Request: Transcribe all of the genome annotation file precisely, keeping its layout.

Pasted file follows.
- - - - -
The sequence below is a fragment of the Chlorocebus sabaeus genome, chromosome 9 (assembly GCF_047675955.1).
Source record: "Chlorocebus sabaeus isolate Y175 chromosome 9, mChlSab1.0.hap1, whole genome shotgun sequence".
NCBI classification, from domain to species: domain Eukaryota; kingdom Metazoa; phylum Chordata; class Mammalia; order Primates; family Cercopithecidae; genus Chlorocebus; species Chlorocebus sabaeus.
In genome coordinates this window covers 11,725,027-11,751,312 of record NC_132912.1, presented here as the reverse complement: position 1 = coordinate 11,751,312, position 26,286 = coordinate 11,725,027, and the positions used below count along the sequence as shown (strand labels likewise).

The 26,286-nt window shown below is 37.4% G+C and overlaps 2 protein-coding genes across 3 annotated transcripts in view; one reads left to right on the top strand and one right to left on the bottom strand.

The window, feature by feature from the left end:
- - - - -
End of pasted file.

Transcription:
The sequence below is a fragment of the Chlorocebus sabaeus genome, chromosome 9 (assembly GCF_047675955.1).
Source record: "Chlorocebus sabaeus isolate Y175 chromosome 9, mChlSab1.0.hap1, whole genome shotgun sequence".
NCBI classification, from domain to species: domain Eukaryota; kingdom Metazoa; phylum Chordata; class Mammalia; order Primates; family Cercopithecidae; genus Chlorocebus; species Chlorocebus sabaeus.
In genome coordinates this window covers 11,725,027-11,751,312 of record NC_132912.1, presented here as the reverse complement: position 1 = coordinate 11,751,312, position 26,286 = coordinate 11,725,027, and the positions used below count along the sequence as shown (strand labels likewise).

The 26,286-nt window shown below is 37.4% G+C and overlaps 2 protein-coding genes across 3 annotated transcripts in view; one reads left to right on the top strand and one right to left on the bottom strand.

The window, feature by feature from the left end: